Oh! What a scandal! Two ships, far form being deployable, were dropped from the count if deployable battle force ships. Is it going to be Maxine Waters or John Lewis that introduces articles of impeachment over this?

    • PolicyWonk

      Given recent events, they probably won’t have to…

      • proudrino

        Dream on. It’s all you people have in your arsenal and it is pathetic. I rememember a time when the party in opposition actually worked for Americans not for their party leaders and unhinged fringe groups. Another time. Another era.

        • Cato

          Would that be when at Obama’s first state of the union address a republican congressman shouted “you lie” (falsely) at a sitting president or republican leaders (with exception of Senator McCain) refused to stand up to unhinged fringe groups who accused Obama of being a Kenyan or Muslim?
          Respectfully yours.

          • Donald Carey

            There are respected psychologists who say that, for religion, what a child learns in their first few years never goes away. If they are correct, Obama IS, at least partly, Muslim. (Consider his remark about how beautiful the Call to Prayer is to him, for instance, plus the difference between how Christian refugees and Muslim refugees were treated by his administration and you should see my point.)

          • vetww2

            FACT, I quote a young lady from Kenya, who looked after my terminally ill wife. “Everybody in Kenya knows that he was born here. His grandmother even described his birth, His brother. too.” He, himself caled himself, “the first Kenyan American president, i make no claim. I only present information that you can check, if you are not biased.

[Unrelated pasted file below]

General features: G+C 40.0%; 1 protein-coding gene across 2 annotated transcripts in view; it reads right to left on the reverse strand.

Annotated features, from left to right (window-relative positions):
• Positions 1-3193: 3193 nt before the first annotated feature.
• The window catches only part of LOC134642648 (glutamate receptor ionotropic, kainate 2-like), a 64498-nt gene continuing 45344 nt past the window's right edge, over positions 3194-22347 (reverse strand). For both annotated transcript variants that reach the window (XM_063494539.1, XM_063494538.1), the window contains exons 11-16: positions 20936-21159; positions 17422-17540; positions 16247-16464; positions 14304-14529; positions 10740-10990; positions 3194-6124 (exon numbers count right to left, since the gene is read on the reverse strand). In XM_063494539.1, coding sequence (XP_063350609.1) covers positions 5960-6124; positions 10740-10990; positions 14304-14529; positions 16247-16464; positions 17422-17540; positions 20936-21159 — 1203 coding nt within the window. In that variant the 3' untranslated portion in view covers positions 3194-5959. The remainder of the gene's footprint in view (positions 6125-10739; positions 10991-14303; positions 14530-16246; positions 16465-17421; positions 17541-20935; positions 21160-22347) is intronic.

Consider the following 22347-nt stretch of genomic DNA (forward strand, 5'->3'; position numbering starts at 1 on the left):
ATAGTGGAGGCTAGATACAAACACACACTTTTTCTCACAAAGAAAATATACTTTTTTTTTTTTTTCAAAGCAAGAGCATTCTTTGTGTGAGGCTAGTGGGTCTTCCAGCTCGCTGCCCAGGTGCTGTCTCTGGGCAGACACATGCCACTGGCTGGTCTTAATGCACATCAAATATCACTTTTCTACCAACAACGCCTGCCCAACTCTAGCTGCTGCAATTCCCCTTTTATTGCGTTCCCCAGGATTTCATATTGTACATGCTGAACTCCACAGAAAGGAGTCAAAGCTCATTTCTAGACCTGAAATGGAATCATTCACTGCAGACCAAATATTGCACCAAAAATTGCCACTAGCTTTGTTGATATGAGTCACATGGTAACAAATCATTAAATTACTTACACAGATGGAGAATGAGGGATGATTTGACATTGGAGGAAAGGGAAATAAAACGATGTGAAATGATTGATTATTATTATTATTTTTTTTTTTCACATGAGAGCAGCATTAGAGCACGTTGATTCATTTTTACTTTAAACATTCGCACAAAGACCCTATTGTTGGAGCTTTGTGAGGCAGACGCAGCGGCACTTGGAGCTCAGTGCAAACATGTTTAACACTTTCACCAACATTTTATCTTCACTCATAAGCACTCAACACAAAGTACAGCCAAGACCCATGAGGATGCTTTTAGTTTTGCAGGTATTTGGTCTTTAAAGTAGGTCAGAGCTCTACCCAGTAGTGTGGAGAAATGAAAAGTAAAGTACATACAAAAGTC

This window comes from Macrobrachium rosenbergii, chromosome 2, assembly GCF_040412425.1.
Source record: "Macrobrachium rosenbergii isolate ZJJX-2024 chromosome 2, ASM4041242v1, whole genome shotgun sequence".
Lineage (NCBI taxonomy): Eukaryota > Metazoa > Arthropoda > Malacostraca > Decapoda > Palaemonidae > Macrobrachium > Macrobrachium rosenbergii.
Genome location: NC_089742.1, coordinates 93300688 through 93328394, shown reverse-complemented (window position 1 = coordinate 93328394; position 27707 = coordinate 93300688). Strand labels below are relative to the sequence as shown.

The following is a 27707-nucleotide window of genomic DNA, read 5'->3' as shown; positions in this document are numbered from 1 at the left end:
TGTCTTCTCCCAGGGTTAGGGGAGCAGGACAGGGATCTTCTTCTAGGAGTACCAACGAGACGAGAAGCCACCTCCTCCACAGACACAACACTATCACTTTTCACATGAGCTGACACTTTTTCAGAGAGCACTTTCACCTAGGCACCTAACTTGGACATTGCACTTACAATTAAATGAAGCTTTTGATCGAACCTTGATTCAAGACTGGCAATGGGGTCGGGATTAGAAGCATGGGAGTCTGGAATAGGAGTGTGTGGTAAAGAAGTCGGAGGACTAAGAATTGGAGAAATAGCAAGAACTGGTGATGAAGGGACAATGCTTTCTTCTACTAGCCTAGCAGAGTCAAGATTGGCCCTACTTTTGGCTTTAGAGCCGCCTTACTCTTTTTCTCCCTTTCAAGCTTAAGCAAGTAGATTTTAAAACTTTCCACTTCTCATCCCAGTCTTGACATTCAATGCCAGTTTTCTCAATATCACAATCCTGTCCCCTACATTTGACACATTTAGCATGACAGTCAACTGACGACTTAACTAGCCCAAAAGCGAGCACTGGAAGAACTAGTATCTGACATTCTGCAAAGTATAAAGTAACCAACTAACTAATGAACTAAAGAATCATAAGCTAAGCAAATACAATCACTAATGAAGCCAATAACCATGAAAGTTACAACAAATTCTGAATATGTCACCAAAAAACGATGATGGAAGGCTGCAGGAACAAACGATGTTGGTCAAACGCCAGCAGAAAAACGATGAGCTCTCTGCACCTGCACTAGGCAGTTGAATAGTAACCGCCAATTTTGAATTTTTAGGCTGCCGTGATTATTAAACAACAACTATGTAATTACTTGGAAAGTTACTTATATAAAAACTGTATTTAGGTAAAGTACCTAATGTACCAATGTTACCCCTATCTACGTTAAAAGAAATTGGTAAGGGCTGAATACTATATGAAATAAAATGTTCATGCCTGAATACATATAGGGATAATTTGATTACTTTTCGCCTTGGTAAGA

• Cato

            Double hearsay from an unnamed source is not evidence of anything other than a desire to deny the truth and resilience of fringe groups like birthers in today’s age.
            I’ll stick with a birth certificate from the state in which he was born.

            Respectfully yours.

        • PolicyWonk

          Sure – being implicated in knowingly committing federal crimes and participating/leading in the cover-up isn’t about “you people”, unless you’re one of the cultists who buys into the BRAVO SIERRA being shoveled out of the White House.